Fleming


Where higher ed meets top talent

LATEST OPPORTUNITIES

Dean of Arts, Business and Science

University College of the North, Thompson, MB, Canada

 

Learning Technologies Facilitator

University College of the North, The Pas, MB, Canada

 

Mamawechetotan Centre Coordinator

University College of the North, The Pas, MB, Canada

 

Faculty of Arts, Business and Science Instructor

University College of the North, Thompson, MB, Canada

 

Social Sciences Instructor

University College of the North, Thompson or The Pas, MB, Canada

 

Field Placement Instructor, Kenanow Faculty of Education

University College of the North, The Pas, MB, Canada

 

Regional Principal - Nechako

College of New Caledonia, Vanderhoof or Fort St. James, BC, Canada

 

Regional Principal - Lakes District

College of New Caledonia, Burns Lake, BC, Canada


Operations Manager - Nechako

College of New Caledonia, Vanderhoof or Fort St. James, BC, Canada


Academica Careers connects higher ed with top talent. Share your career opportunity with more than 2,321 college and university professionals, or find a challenging new career.

Visit Academica Careers today →

Graduation coaches to ease transition for Indigenous high school students

The public school board in Thunder Bay, ON is launching a pilot project where graduation coaches will help Indigenous students, especially those from remote communities, transition smoothly from primary school to secondary school. Board Superintendent of Education Sherri-Lynne Pharand explains that similar programs have been successful in Edmonton, AB and Kenora, ON, and that this will be piloted for five years so that the board can follow the students entering grade nine through to their graduation. The coaches will be accessible to Indigenous students, including those already in high school, year round and outside of school hours. "Whatever it is that the students require support with, the graduation coach will be there to support them, and it really will be based on an individual plan, really getting to know each and every student," said Pharand. CBC

Indigenous youth earn high school credits, build respect at police academy

In a program called “Oskayak,” which is Cree for youth, Indigenous youth from across Alberta work alongside Edmonton Police Service officers in an academy program intended to build relationships between the two groups. "It's a really good program, it taught me leadership and how to get out of my comfort zone," said Theron Auigbelle of the Alexander First Nation, who added that the class gave him both exposure to cultural activities and insight into police work. The program is said to benefit both parties, as police officers learn more about Indigenous youth while the students build relationships with them and develop the confidence they need to become role models in their communities. According to teacher Terris Mah, one of the key parts of the program is providing a hands-on teaching of values and showing students the importance of not simply being a bystander. Students who participate earn high school credits for volunteerism and leadership. CBC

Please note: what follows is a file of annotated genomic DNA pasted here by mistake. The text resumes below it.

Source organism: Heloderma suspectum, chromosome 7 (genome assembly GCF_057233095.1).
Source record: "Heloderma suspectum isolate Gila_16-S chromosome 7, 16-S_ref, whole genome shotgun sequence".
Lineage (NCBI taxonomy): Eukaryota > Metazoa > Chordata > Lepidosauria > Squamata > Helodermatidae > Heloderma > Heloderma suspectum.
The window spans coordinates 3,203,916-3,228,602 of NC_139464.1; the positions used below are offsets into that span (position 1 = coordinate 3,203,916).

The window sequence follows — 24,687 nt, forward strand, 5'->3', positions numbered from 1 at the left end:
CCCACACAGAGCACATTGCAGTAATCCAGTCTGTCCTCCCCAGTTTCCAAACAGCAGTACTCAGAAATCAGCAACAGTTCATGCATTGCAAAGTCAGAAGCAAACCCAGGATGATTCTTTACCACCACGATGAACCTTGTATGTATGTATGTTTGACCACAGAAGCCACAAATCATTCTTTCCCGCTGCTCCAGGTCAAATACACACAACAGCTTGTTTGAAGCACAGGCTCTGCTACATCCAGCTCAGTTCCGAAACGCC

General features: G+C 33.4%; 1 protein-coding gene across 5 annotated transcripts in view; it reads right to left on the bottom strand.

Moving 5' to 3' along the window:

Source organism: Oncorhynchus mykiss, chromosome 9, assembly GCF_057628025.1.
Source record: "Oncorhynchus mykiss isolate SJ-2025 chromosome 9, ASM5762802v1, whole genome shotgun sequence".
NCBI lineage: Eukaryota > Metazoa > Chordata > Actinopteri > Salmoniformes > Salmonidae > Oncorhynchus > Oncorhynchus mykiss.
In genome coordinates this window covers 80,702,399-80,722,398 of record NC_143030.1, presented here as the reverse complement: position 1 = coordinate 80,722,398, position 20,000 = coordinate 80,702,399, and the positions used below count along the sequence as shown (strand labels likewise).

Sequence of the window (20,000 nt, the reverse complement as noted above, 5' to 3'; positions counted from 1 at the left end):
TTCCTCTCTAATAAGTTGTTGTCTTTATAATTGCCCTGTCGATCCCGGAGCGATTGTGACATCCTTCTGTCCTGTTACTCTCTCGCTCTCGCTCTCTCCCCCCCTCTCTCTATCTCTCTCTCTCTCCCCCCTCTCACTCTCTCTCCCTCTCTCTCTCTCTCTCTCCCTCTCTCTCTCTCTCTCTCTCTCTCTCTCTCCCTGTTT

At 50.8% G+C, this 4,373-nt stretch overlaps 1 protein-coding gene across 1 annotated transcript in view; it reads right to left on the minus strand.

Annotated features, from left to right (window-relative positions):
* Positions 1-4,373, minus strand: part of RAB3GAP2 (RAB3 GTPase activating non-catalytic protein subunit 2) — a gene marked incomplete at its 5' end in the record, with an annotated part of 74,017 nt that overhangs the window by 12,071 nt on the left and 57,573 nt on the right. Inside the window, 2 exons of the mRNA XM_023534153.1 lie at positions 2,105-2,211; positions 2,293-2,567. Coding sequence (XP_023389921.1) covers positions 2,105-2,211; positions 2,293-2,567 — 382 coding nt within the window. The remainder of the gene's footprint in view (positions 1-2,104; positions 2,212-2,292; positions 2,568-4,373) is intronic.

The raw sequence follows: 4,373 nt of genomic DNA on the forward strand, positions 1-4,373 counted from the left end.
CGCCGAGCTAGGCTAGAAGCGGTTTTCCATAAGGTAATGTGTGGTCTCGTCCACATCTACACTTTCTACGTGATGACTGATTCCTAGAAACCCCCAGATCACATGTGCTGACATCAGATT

Brandon Aboriginal Council signs MOU with BrandonU, City of Brandon to help close education, employment gaps

The Brandon Urban Aboriginal Peoples’ Council has signed an MOU with Brandon University and the City of Brandon to bolster ongoing conversation about Brandon’s urban Aboriginal community. The MOU contains specific goals relating to the development and implementation of an Aboriginal Economic Strategic Plan that intends to improve Aboriginal education, labour market participation, and access to business initiatives. The agreement also aims to establish long-term collaborations to help close Aboriginal education and employment gaps. “Signing this MOU marks a significant milestone for the Brandon Urban Aboriginal Peoples’ Council, as we commit to working collaboratively with our partners and citizens on keeping attention focused on important initiatives and supports for the Aboriginal community here in Brandon,” said Brandon Urban Aboriginal Peoples’ Council Aboriginal Community Coordinator Jason Gobeil. BrandonU

Laurentian to include new Indigenous centre in $51M campus modernization

Laurentian University is working to better support current students and attract new ones with a new $51M campus construction project, reports CBC. Now entering its final stages, the project will include a new Executive Learning Centre, University Club, main campus entrance, and an Indigenous sharing and learning centre to support the school’s more than 1,000 Indigenous students. Laurentian Executive Director of Facility Services Brad Parkes explains that the last time Laurentian made upgrades to its campus was in the 1960’s. Many of the new facilities and renovations are expected to be completed by the beginning of the fall semester. CBC

Fleming, Trent partner to provide more teachers with background in Aboriginal ways of knowing

Fleming College and Trent University are working to increase the number of educators who have a meaningful understanding of Aboriginal knowledge and perspectives. The two schools recently signed an agreement that will allow eligible graduates of Fleming’s General Arts and Science—University Transfer program to receive advanced standing in Trent’s new Indigenous Bachelor of Education Program. “Through this pathway, we will support Indigenous learners who are looking to fast-track from College into this specialized Bachelor of Education degree,” said Cathy Bruce, dean of the School of Education and Professional Learning at Trent University. Fleming